Place, publisher, year, edition, pages
Stockholm: Department of Biochemistry and Biophysics, Stockholm University, 2013. 59 p.
Keyword
Escherichia coli, BL21(DE3), protein production, membrane proteins, secretory proteins, genome evolution
National Category
Biochemistry and Molecular Biology
Research subject
Biochemistry
Identifiers
urn:nbn:se:su:diva-94993 (URN)978-91-7447-786-3 (ISBN)
Public defence
2013-11-22, Magnelisalen, Kemiska övningslaboratoriet, Svante Arrhenius väg 16 B, Stockholm, 10:00 (English)
Opponent
Supervisors
Note

At the time of the doctoral defense, the following paper was unpublished and had a status as follows: Paper 3: Manuscript.

Available from: 2013-10-30 Created: 2013-10-20 Last updated: 2013-10-29Bibliographically approved
2. Optimizing membrane and secretory protein production in Gram-negative bacteria
Open this publication in new window or tab >>Optimizing membrane and secretory protein production in Gram-negative bacteria
2015 (English)Doctoral thesis, comprehensive summary (Other academic)
Abstract [en]

Proteins fulfil a wide variety of essential functions in the cell. Recombinant protein production in the Gram-negative bacterium Escherichia coli (E. coli) facilitates structural and functional studies of proteins and it has been instrumental in biotechnology for the manufacturing of e.g. many protein-based drugs. However, to obtain sufficient amounts of active recombinant protein is not always a trivial task. The production of proteins that reside in membranes is limited by their complex biogenesis and their hydrophobic nature. Consequently, despite the importance of membrane proteins in health and disease (approx. 70% of today’s drugs act on membrane proteins), structures of only a very small fraction of the existing membrane proteins have yet been solved. Many soluble proteins are also difficult to produce, e.g. those containing disulfide bonds (e.g. antibody fragments and most hormones). Disulfide bond-containing proteins have to be produced in the periplasm of E. coli to be able to fold properly. To reach the periplasm, these proteins have to be ‘secreted’ across the inner membrane, which makes that also their biogenesis is complex. The aim of my PhD studies has been to improve E. coli-based production of recombinant membrane and secretory proteins. I have found that (i) the previously developed Lemo21(DE3) protein production strain can be used to set the expression intensity of a gene encoding a membrane protein such that the protein is optimally produced in the cytoplasmic membrane without causing any notable stress. Also, (ii) membrane protein production using the Lemo21(DE3) strain can be improved and simplified using carefully optimized culturing and induction conditions, demonstrated by the development of the ‘MemStar recipe’. Furthermore, I found that (iii) when using the standard BL21(DE3)/pT7 expression system for the production of membrane and secretory proteins, omitting the inducer IPTG leads to drastically improved yields as compared to when IPTG is added, owing to a lower initial target protein production rate. In the fourth study, I found that (iv) when using the PrhaBAD promoter for expression of the target gene, protein accumulation rates appear to be mostly unaffected by the inducer concentration. Using a strain-engineering approach, PrhaBAD-based protein production rates could be made constant and rhamnose concentration dependent. This dramatically improved production yields of both membrane and secretory proteins, using only very low amounts of inducer. Taken together, in accordance with previous studies, lowering production rates is an efficient strategy to increase production yields of both membrane- and secretory proteins. This is mostly due to alleviating saturation of the machinery involved in the biogenesis of these proteins. Finally, I also conducted a study (v) where, in both E. coli and Salmonella, I orchestrated the production of two membrane proteins (one that mediates the production of antigens on the surface of Gram-negative bacteria and another that makes defined pore-structures in the Gram-negative bacterial cell envelope) for the development of a safe (non-living) vaccine platform.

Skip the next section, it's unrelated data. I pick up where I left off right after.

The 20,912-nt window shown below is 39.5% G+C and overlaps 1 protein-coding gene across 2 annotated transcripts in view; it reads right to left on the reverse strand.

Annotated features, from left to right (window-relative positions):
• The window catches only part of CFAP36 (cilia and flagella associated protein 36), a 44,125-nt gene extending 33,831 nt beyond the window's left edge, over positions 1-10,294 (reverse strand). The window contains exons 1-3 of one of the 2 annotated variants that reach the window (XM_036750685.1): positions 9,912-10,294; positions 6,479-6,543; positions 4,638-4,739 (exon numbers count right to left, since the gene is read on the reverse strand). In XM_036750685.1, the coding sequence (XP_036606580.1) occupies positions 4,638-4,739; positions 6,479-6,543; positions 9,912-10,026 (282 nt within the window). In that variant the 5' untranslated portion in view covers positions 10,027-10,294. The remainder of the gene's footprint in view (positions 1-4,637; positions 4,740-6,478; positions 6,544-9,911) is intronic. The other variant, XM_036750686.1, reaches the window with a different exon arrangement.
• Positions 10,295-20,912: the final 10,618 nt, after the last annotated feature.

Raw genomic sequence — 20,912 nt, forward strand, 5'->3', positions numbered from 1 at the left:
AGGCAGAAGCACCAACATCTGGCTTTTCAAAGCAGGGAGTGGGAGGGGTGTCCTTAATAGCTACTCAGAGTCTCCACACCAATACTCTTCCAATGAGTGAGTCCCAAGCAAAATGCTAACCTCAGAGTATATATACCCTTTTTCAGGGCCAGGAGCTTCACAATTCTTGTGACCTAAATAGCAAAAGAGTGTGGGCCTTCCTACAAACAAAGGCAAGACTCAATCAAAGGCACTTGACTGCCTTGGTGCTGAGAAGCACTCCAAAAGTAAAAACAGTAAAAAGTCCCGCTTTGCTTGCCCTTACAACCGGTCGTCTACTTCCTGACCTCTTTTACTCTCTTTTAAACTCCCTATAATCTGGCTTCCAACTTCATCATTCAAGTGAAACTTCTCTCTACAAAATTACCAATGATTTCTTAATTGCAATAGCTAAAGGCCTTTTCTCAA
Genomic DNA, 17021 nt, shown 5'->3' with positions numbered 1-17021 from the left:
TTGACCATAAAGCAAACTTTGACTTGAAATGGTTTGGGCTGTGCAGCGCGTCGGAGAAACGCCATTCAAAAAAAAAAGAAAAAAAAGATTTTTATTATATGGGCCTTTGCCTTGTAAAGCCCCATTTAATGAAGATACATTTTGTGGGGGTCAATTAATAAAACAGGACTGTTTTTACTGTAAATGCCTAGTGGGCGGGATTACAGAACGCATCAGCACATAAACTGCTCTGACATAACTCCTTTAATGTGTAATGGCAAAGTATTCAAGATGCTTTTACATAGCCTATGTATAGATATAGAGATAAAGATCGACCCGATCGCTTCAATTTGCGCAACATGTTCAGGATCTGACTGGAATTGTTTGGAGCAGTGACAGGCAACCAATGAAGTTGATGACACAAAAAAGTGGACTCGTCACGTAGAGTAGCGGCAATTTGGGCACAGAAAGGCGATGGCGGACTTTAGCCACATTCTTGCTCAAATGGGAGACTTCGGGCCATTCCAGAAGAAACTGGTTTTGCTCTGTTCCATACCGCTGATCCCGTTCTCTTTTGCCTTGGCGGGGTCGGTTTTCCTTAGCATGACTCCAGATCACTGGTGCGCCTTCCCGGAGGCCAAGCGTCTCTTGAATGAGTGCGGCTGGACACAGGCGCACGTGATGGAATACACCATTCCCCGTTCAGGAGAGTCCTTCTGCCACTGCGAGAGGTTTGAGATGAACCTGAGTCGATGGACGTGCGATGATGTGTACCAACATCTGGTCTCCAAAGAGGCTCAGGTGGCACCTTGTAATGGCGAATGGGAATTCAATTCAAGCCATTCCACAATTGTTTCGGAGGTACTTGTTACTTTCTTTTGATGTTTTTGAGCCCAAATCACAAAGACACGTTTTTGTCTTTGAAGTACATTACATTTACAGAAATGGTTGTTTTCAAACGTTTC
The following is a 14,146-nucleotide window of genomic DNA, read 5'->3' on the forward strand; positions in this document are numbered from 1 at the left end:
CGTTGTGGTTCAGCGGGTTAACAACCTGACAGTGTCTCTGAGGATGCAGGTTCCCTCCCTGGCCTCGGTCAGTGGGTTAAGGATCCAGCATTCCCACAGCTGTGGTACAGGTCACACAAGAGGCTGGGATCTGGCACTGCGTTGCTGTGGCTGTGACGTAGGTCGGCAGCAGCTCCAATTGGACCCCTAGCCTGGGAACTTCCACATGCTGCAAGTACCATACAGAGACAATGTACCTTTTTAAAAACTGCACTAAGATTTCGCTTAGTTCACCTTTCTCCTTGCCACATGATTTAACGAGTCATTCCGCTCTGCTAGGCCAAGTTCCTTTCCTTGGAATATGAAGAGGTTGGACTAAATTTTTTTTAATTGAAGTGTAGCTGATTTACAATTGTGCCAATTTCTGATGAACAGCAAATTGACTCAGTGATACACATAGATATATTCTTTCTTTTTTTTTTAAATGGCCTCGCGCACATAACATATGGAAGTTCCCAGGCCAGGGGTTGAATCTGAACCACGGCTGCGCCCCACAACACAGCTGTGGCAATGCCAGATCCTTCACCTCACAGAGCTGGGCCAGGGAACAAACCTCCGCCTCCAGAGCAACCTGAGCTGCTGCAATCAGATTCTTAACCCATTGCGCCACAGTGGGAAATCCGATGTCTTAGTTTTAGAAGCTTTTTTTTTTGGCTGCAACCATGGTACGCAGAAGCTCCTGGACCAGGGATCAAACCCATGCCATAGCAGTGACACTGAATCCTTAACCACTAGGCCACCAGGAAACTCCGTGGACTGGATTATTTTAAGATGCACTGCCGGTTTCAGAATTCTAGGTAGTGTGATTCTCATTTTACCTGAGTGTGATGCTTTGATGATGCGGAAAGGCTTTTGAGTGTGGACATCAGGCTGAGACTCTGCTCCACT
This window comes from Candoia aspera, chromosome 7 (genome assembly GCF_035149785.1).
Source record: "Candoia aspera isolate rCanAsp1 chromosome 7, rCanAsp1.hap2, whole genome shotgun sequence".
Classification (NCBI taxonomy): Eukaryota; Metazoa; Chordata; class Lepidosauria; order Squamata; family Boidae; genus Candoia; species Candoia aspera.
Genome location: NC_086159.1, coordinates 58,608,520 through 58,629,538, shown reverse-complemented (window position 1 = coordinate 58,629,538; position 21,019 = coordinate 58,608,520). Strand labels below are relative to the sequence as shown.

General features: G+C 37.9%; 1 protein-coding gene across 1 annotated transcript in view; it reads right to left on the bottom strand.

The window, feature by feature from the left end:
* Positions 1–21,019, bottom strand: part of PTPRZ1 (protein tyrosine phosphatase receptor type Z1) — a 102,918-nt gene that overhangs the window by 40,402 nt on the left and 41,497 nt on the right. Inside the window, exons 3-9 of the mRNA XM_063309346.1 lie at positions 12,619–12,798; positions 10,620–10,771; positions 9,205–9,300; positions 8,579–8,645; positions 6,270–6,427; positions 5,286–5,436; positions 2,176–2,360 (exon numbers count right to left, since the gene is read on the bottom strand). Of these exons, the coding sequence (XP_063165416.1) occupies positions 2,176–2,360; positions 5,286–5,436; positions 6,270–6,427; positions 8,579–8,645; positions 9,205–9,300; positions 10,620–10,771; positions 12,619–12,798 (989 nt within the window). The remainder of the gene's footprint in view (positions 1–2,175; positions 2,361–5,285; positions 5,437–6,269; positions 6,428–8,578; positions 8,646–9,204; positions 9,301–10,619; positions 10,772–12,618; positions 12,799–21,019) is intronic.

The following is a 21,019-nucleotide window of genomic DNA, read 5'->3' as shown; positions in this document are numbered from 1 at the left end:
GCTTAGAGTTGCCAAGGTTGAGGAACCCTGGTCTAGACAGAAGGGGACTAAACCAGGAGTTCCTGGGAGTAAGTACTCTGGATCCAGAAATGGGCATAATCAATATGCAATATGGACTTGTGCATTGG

Place, publisher, year, edition, pages
Stockholm: Department of Biochemistry and Biophysics, Stockholm University, 2015
National Category
Biochemistry and Molecular Biology
Research subject
Biochemistry
Identifiers
urn:nbn:se:su:diva-123418 (URN)978-91-7649-284-0 (ISBN)
Public defence
2016-01-15, Magnélisalen, Kemiska övningslaboratoriet, Svante Arrhenius väg 16 B, Stockholm, 10:00 (English)
Opponent
Supervisors
Note

At the time of the doctoral defense, the following paper was unpublished and had a status as follows: Paper 4: Manuscript.

 

Available from: 2015-12-21 Created: 2015-11-25 Last updated: 2015-12-10Bibliographically approved